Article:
Monday 3 August ~
It is often said that if you can’t say anything nice, don’t say anything at all. That, however, has never been the way Ken Bates has done business. Back in 1985, as owner of Chelsea, Bates famously proposed electrified fences as a way of curbing violence on the terraces at Stamford Bridge. Since then he has publicly attacked the likes of Martin O’Neill (“I'm surprised Martin O’Neill actually knows a word as big as cretin”), Claude Makelele (“Who does he play for? I've only ever heard of his brother, Ukulele”).
It is fair to say he has upset a large number of people within the game – and arguably even world Christianity in his comments following his ousting from the Wembley Stadium construction project (“Even Jesus Christ only had one Pontius Pilate – I had a whole team of them”). And controversy has extended into Bates’s business dealings. His murky financial history has been given lengthy treatment by Tom Bower in his excellent Broken Dreams and subsequently by the Guardian columnist David Conn, both of whom have shed light on the complex legal gymnastics at the heart of some of Bates’s business interests.
Yet despite all of this muck-throwing nothing has ever stuck to Bates. That was until last month, however, when one diplomatic faux pas too many left the Leeds United owner not only short of friends but short of cash too. A court ordered him to pay damages and legal costs totalling over £1.5 million to former Leeds shareholder Melvyn Levi, having unleashed a spate of accusations against him in the club’s programme notes.
In the weeks since it has remained unclear what impact the case will have on Bates and on the club. Prior to the verdict opinion among fans was divided, with Bates loved and hated in equal measure for his loose-tongued approach to public relations. There are many who regard him as nothing more than a bully who has failed to arrest Leeds’s decline. By the same token there are supporters who appreciate his matter-of-fact, blue-collar approach to boardroom dealings, and are grateful to him for what they perceive as rescuing the club from insolvency.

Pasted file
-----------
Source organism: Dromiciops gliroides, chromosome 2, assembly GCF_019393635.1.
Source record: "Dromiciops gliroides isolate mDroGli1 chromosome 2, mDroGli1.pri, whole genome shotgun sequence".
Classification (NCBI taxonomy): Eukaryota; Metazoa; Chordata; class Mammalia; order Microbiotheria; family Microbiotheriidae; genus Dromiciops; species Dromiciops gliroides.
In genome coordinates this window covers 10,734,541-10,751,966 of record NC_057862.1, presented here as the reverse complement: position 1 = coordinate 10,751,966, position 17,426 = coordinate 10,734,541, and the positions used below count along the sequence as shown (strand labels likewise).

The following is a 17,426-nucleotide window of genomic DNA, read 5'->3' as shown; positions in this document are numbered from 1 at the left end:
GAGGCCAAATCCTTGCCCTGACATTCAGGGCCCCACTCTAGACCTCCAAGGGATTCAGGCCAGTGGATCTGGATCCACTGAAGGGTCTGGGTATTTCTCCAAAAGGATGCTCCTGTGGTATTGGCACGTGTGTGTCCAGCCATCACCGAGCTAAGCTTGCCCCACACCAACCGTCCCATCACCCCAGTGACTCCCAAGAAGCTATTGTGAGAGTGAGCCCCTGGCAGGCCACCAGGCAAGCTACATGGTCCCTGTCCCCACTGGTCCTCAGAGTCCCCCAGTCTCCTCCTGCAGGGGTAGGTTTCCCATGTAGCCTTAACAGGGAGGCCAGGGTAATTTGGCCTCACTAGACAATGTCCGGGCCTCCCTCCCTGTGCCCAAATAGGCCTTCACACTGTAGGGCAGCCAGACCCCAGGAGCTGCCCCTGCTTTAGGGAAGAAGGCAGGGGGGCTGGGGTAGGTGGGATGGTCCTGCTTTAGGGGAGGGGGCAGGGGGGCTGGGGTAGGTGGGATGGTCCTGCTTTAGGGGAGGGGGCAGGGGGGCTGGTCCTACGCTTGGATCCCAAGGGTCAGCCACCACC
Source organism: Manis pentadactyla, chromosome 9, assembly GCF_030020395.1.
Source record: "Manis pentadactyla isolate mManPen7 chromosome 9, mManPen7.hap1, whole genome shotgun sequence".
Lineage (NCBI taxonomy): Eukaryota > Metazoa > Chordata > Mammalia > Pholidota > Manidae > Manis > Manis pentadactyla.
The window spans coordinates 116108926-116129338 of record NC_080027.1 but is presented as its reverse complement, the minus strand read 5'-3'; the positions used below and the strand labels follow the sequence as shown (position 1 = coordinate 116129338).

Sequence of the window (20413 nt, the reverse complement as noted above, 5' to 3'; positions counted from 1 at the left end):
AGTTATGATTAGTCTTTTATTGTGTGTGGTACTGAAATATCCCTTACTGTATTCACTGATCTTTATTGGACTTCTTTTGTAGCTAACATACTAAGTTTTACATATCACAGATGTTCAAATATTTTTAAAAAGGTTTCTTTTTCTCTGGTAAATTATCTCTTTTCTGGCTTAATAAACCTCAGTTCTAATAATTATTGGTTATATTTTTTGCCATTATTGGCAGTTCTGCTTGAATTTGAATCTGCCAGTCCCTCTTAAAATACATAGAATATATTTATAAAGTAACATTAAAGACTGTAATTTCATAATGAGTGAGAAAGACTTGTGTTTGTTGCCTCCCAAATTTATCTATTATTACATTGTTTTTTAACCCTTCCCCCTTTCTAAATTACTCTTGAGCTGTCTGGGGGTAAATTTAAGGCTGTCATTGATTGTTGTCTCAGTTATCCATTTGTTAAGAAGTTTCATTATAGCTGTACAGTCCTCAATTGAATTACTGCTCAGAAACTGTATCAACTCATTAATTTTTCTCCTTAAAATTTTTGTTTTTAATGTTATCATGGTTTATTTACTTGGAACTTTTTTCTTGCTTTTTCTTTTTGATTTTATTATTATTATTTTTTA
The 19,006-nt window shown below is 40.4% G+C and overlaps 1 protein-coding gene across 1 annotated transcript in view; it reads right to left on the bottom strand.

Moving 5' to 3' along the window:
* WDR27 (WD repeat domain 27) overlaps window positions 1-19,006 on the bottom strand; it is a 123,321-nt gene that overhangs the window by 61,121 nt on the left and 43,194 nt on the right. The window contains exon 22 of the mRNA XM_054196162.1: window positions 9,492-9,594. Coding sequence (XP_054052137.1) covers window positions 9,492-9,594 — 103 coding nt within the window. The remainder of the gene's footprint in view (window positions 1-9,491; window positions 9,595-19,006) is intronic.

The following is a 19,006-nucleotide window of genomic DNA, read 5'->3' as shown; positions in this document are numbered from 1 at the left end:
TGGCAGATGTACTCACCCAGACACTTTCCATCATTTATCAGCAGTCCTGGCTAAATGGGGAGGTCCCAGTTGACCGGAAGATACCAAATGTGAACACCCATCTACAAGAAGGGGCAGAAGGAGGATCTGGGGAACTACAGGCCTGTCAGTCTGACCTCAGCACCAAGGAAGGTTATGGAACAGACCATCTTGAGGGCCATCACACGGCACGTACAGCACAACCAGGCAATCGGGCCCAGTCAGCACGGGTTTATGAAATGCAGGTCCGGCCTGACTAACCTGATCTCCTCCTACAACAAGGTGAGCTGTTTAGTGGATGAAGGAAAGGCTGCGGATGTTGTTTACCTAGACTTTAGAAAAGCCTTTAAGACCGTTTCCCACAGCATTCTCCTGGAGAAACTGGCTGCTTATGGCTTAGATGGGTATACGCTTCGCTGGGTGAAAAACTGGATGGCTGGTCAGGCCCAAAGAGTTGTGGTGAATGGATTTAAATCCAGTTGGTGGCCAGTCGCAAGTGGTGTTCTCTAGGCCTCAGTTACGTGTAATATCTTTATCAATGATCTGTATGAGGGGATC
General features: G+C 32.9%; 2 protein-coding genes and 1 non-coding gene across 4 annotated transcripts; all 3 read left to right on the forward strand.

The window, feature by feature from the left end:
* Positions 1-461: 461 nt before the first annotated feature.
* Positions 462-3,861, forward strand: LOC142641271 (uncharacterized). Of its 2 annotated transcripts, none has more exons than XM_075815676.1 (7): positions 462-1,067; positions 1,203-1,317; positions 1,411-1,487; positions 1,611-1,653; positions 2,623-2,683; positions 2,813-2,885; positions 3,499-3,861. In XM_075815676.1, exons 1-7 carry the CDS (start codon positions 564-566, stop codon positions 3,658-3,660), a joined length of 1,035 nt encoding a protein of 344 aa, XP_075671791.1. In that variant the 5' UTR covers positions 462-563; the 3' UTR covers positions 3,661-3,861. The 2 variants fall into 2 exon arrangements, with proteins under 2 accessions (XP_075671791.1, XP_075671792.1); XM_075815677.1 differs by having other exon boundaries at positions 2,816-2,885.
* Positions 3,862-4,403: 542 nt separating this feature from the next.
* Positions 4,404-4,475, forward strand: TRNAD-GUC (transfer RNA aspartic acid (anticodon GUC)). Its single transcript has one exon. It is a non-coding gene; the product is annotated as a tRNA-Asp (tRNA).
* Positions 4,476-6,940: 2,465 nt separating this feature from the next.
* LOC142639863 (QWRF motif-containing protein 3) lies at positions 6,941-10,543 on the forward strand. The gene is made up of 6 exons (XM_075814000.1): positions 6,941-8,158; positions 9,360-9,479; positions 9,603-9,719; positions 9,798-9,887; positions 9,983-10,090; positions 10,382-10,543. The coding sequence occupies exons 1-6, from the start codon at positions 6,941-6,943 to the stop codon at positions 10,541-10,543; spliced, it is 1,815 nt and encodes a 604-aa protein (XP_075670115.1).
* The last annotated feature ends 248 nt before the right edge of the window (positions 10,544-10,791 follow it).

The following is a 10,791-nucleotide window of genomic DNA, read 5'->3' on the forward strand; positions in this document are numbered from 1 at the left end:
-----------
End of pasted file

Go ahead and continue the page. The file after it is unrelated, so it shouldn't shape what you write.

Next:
Recently much of the talk in fan forums and the local press has revolved around the threat to potential transfers posed by the cost of the libel action. With another season in League One ahead supporters fear that money earmarked for investment in the club’s promotion challenge will instead be siphoned off into the pockets of solicitors. This may yet force Leeds to sell some of their most valuable assets – rumours of a big-money move for England Under-21 midfielder Fabian Delph are rife – which would also threaten promotion chances. The blame is laid squarely on the shoulders of Bates, who according to Levi could have settled out of court for a fraction of the eventual cost.
But fans are also angry with Bates for dragging the club’s name through the mud. The use of Leeds’s matchday programme to pursue a personal vendetta and the airing of the club’s financial dirty laundry in public (something which has become an annual tradition since the Ridsdale years) have pushed many into support for a fan campaign entitled “Love Leeds, Hate Bates”.
Whether such a movement will force out a man as thick-skinned as Ken Bates remains to be seen. In any case, he would have to find a willing buyer for a third-tier football club. But having had his fingers burnt in court, Bates may at least think twice next time he thinks about picking a fight through the press. James Appell